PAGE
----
FIG. 2 schematically shows a typical profile of the perception of the color impression of “reddishness” of a wood decor as a function of the image sharpness, i.e., the subjective color impression of “reddishness” is plotted on the ordinate 18 while the image sharpness is plotted on the abscissa 20. A continuous line 22 shows the subjective color impression in a male observer, whereas a dashed line 24 reproduces the color impression in a female observer. The sharper the printed image, the more reddish the decor thus appears to both observers. Here, this sensation, however, is approx. 5 times more strongly pronounced in the female observer as compared with the male observer.
In FIG. 3, the image sharpness difference of a printed wood decor is plotted on the ordinate 26 in comparison with a reference, i.e. one of the deviation rates determined in the arithmetic unit 16, while the abscissa 28 is a time axis.
The typical profile as illustrated of the image sharpness difference versus the production time shows a substantially stable profile in a first time period 30 and a slight drifting away in a second time period 32. In the second time period 32, the image sharpness increases and, in connection with FIG. 2, it becomes clear that this is accompanied by an increase in the “reddishness” perceived, and, in fact, substantially more markedly for a female observer than for a male observer. The representation of FIG. 3 corresponds to the manner of representation commonly used in the prior art so far, i.e. the relative deviation is directly plotted in the way as results from the relative deviations, that is, without a transformation according to the invention. An assumed male printer will orientate himself by the random variations in production, which are within a range 34, to distinguish between a stable profile in the first period 30 and a slight drifting away in the second period 32. He will learn within a short time to assess the amplitude of this ordinate in the interest of the quality of the color impression produced, even without having at his disposal a standardized deviation rate such as, for example, the rate ΔE of the traditional colorimetry that is limited to monochromaticity.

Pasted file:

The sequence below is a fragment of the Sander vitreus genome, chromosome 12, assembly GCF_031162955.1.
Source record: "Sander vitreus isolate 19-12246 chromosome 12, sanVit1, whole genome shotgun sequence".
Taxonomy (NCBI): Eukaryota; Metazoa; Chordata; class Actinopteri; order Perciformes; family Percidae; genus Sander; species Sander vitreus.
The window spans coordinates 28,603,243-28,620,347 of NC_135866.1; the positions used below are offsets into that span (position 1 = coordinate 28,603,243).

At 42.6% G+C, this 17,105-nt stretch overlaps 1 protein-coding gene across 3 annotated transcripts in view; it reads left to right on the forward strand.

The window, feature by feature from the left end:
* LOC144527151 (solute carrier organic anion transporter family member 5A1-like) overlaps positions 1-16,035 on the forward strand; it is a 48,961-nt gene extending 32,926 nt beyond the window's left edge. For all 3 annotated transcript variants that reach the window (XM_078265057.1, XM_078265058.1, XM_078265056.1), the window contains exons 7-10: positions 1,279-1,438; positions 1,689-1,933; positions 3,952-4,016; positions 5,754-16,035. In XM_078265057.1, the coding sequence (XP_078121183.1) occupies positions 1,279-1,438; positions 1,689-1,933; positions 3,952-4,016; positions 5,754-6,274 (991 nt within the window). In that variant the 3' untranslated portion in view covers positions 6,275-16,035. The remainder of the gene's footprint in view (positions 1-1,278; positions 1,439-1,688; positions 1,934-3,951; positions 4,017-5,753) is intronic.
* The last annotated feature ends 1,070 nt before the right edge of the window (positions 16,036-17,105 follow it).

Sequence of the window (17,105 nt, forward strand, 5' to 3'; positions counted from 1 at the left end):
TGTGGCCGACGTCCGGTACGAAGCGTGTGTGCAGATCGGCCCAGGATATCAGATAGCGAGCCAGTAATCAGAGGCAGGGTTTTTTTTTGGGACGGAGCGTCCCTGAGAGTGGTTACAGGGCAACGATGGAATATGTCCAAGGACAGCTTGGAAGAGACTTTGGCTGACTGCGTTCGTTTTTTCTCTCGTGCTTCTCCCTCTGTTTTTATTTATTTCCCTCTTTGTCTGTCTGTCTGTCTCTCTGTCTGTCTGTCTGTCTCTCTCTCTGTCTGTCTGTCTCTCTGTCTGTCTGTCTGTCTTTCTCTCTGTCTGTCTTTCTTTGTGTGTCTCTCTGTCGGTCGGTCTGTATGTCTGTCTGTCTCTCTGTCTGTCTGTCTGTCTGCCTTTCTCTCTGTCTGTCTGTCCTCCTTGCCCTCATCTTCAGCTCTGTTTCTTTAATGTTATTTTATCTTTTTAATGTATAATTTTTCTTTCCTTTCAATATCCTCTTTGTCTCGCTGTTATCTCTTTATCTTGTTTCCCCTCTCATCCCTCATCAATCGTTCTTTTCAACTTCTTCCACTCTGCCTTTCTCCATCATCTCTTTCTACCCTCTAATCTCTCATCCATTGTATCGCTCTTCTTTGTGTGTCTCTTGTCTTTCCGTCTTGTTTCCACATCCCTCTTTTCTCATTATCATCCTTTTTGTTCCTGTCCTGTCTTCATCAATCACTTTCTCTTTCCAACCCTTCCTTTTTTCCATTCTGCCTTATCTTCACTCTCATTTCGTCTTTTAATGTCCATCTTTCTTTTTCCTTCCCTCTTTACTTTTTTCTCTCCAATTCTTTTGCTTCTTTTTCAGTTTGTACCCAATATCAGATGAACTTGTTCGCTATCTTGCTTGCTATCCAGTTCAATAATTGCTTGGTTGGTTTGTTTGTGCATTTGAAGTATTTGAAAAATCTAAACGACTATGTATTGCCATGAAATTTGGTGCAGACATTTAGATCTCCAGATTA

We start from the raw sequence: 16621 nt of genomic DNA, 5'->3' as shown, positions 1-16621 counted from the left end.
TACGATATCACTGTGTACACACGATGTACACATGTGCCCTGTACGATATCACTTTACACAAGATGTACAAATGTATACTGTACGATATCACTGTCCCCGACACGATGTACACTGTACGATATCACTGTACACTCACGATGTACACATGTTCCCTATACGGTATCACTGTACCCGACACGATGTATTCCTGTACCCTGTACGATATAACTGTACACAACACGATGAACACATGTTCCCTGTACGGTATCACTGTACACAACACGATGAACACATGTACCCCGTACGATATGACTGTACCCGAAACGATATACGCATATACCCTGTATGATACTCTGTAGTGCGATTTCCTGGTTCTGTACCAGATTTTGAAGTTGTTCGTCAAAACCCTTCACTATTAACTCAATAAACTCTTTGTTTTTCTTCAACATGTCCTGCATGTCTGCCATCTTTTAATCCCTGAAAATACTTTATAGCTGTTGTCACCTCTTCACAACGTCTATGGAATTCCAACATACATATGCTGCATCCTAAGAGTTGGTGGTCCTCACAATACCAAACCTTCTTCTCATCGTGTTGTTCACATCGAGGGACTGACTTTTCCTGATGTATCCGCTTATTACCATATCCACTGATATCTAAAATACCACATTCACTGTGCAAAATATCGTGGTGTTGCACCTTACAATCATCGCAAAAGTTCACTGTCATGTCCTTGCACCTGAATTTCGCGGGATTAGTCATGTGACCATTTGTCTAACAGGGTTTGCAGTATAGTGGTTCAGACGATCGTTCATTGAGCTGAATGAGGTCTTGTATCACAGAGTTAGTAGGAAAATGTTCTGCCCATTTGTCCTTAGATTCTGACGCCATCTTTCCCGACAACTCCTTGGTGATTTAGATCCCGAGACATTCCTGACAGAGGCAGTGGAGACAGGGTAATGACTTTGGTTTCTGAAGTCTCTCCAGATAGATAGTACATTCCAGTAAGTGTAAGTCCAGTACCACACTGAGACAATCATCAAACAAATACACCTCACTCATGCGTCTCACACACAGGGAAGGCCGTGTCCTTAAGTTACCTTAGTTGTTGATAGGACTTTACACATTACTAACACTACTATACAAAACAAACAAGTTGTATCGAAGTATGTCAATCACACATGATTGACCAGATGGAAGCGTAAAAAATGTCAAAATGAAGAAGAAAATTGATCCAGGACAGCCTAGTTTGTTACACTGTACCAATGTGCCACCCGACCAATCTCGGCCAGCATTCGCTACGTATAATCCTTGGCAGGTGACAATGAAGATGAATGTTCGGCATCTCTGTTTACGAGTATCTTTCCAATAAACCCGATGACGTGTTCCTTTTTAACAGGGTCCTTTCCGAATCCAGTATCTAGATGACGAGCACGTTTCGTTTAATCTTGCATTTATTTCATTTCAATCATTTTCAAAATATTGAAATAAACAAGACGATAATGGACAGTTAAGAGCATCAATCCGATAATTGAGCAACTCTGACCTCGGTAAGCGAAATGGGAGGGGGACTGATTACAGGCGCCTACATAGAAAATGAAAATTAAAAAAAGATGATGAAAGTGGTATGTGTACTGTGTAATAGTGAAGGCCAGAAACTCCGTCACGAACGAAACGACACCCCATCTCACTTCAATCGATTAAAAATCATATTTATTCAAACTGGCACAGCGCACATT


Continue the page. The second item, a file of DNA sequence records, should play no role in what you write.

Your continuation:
For the satisfaction of a female observer of the decor produced, however, this conventional, relative display is misleading. While the representation leads the male printer to believe that the situation is still harmless in period 32 since he still perceives no or at least only a barely noticeable red shift, in reality a decor is already produced which, for women, causes highly disturbingly visible shifts in color shade (in this case a so-called RED cast). For observers from a different cultural group or of a different race, the perception thresholds applicable are again different.
According to the invention, therefore, depending on the predominant sex (or on the race, on the culture) of the customer group for whom the current production is intended, the ordinate is automatically spread by means of a transformation rule such as corresponds to the difference in perception between a female and a male observer. FIG. 4 shows, as an example, the display of the difference in image sharpness for the case of a production intended for a predominantly female group of customers. As in FIG. 3, the difference in image sharpness of a printed wood decor is plotted on the ordinate 36 in comparison with a reference, while the time is plotted on the abscissa 38. The ordinate 36 is spread in accordance with the respective distance between the male 22 and the female 24 perception characteristic from FIG. 2, and in this way, the significance of this deviation in the curve profile 40 is directly made clear to the male printer. As is shown by a glance at FIG. 2, an increase in the image sharpness in the upper image sharpness range is thus stressed considerably more strongly, and the ordinate is considerably more strongly “spread” in this range than in the lower image sharpness range. A comparison of the merely schematic illustrations in FIGS. 3 and 4 shows that the rise in the curve 40 in FIG. 4 is considerably more distinct than that in the curve in FIG. 3.